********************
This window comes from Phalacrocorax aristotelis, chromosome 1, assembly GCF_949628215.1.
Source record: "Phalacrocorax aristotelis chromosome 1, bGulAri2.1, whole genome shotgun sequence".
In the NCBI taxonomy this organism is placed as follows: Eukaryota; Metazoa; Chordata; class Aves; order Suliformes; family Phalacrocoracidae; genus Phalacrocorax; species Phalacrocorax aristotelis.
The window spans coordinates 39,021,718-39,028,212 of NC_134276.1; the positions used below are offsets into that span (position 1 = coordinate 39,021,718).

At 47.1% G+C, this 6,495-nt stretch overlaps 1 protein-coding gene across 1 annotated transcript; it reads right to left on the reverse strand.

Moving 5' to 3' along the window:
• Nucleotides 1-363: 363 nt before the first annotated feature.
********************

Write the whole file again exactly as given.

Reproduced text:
This window comes from Phalacrocorax aristotelis, chromosome 1, assembly GCF_949628215.1.
Source record: "Phalacrocorax aristotelis chromosome 1, bGulAri2.1, whole genome shotgun sequence".
In the NCBI taxonomy this organism is placed as follows: Eukaryota; Metazoa; Chordata; class Aves; order Suliformes; family Phalacrocoracidae; genus Phalacrocorax; species Phalacrocorax aristotelis.
The window spans coordinates 39,021,718-39,028,212 of NC_134276.1; the positions used below are offsets into that span (position 1 = coordinate 39,021,718).

At 47.1% G+C, this 6,495-nt stretch overlaps 1 protein-coding gene across 1 annotated transcript; it reads right to left on the reverse strand.

Moving 5' to 3' along the window:
• Nucleotides 1-363: 363 nt before the first annotated feature.